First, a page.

Ifo German Business Confidence Index Falls Less Than Forecast After Quake
German business confidence fell less than economists forecast in March, suggesting Japan’s earthquake and higher borrowing costs may not damp growth in Europe’s largest economy.
The Munich-based Ifo institute said its business climate index, based on a survey of 7,000 executives, declined to 111.1 from 111.3 in February, which was the highest reading since records for a reunified Germany began in 1991. Economists expected a drop to 110.5, according to the median of 39 forecasts in a Bloomberg News survey.
German investor confidence unexpectedly fell for the first time in five months in March after the European Central Bank said it may raise interest rates to curb inflation and Japan’s biggest earthquake on record caused a slump in global stocks. At the same time, Germany’s economy is booming as executives increase spending and hiring to meet export orders from emerging nations such as China.
“We can still expect very robust growth in Germany,” said Eckart Tuchtfeld, an economist at Commerzbank AG in Frankfurt. “Companies are now, however, taking an expected rise in interest rates into account.”
The euro rose after Ifo’s report before retracing, trading little changed at $1.4149 at 10:56 a.m. in Frankfurt.
Ifo’s gauge of the current situation rose to 115.8 from 114.8 in March, while an index measuring executives’ expectations declined to 106.5 from 107.9.
The Bundesbank predicts economic growth of 2.5 percent this year after a record 3.6 percent in 2010.
Germany’s benchmark DAX share index tumbled the most in 10 months last week after Japan’s March 11 earthquake and subsequent tsunami damaged cooling systems at an atomic power plant, causing the worst nuclear accident since Chernobyl in 1986.
Ifo President Hans-Werner Sinn said half of the responses to this month’s survey came in after the nuclear disaster unfolded, dragging down the expectations gauge. “In general, sentiment is fantastic,” he told Maryam Nemazee on Bloomberg Television’s “Countdown” from Munich today.
German companies including Deutsche Lufthansa AG and Bayerische Motoren Werke AG are projecting higher earnings.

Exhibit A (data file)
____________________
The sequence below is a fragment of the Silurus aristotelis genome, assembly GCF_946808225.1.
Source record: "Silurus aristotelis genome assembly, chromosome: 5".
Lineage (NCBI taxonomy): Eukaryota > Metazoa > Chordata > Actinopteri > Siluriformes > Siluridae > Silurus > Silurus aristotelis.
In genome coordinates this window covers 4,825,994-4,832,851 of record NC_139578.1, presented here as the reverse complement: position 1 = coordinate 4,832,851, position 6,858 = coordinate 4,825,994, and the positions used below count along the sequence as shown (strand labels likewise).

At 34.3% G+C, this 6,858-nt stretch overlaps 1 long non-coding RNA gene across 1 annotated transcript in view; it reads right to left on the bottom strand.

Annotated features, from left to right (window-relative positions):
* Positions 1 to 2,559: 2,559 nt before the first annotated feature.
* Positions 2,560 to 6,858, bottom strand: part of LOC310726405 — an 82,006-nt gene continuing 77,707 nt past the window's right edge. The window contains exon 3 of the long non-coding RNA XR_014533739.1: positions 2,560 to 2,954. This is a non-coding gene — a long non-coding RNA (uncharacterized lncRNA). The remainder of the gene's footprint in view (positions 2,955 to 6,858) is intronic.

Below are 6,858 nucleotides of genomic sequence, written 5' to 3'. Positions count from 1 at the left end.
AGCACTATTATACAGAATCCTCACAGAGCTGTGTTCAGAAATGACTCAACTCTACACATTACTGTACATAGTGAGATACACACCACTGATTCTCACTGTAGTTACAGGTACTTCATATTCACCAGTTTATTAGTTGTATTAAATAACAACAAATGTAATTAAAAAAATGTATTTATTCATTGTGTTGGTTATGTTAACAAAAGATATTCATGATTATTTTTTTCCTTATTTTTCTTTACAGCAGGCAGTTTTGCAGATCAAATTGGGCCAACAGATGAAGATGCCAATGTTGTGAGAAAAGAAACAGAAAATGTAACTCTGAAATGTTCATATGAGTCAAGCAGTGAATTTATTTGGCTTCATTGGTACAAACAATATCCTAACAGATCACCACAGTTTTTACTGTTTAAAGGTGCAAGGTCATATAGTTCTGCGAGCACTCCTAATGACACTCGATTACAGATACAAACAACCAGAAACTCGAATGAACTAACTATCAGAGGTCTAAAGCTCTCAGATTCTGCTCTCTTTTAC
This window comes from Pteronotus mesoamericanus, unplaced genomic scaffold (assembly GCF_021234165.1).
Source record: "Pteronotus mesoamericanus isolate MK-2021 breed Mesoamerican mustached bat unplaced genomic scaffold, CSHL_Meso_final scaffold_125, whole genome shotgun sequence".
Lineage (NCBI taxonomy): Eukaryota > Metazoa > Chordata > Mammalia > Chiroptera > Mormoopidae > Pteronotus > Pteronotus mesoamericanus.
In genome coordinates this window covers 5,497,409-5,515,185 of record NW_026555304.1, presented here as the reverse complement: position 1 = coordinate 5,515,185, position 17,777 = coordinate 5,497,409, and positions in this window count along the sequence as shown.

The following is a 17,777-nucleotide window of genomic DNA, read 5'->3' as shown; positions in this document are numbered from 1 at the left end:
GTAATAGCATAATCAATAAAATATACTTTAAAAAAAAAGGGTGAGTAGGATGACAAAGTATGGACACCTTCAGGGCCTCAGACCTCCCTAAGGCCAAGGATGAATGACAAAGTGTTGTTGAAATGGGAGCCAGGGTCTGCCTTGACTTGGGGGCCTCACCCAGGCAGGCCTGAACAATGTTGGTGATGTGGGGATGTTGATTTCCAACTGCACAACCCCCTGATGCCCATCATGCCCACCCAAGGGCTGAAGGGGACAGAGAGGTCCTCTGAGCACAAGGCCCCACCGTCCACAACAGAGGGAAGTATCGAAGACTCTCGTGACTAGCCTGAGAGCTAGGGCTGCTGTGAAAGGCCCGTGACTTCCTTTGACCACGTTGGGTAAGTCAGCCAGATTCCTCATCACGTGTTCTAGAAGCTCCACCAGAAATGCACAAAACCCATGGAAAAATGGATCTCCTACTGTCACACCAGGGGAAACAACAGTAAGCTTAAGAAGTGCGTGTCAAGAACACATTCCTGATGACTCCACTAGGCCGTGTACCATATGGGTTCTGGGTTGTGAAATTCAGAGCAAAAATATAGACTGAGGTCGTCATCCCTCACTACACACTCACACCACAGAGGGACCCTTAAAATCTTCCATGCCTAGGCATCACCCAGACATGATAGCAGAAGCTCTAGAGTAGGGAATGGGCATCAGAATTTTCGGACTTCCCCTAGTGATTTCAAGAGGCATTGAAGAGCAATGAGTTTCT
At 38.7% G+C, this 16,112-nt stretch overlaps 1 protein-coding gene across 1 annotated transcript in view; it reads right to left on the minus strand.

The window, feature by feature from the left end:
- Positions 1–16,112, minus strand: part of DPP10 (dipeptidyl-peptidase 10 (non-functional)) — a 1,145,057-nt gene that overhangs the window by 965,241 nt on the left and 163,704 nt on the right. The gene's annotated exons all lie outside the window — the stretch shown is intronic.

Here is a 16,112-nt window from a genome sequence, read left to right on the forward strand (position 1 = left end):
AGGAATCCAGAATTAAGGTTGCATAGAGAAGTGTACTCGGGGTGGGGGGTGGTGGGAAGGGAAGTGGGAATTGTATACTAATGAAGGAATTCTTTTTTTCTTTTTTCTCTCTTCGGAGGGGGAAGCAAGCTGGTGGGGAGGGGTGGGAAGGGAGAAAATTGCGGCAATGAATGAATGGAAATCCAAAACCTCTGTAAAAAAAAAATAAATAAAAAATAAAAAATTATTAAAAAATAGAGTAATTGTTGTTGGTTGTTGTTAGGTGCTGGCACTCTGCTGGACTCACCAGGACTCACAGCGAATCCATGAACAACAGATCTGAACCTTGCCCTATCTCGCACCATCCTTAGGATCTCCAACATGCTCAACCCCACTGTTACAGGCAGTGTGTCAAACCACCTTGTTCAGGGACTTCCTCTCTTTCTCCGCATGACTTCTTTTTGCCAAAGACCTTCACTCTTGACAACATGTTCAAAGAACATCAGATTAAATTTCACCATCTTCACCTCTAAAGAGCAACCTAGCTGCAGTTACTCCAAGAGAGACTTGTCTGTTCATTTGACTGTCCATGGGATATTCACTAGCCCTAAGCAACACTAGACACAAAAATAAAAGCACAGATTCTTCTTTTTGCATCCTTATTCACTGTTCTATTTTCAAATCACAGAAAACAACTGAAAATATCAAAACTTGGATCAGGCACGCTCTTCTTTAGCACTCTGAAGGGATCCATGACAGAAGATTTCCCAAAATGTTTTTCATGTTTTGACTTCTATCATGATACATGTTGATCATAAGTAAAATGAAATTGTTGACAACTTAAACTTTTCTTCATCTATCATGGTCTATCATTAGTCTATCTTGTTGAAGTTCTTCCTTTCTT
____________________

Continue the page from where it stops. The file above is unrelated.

BMW, the world’s largest maker of luxury vehicles, said on March 15 it aims to beat 2010’s record results this year.
Lufthansa said on March 17 that the company’s main airline brand will probably increase operating profit as spending reductions help make up for higher fuel costs caused by the jump in oil prices.
Overall, profits at German companies are headed for the highest level on record, with earnings at DAX-listed companies forecast to climb 19 percent in the next 12 months, according to more than 2,000 analyst estimates compiled by Bloomberg.
Still, shares in Metro AG, Germany’s largest retailer, slumped on March 22 after it said the global economic growth on which its forecasts depend may be curbed by events in Japan and political turmoil in the Middle East and North Africa.
The euro area is also struggling with a debt crisis that may force Portugal to become the third member nation to seek a bailout. Portuguese Prime Minister Jose Socrates tendered his resignation on March 23 after plans to cut the budget deficit were rejected by parliament.
“Germany will continue to have very respectable growth rates, even if it doesn’t quite perform as dynamically as it did before,” said David Milleker, chief economist at Union Investment GmbH in Frankfurt. “A small weakening in business confidence is not the end of the world.”
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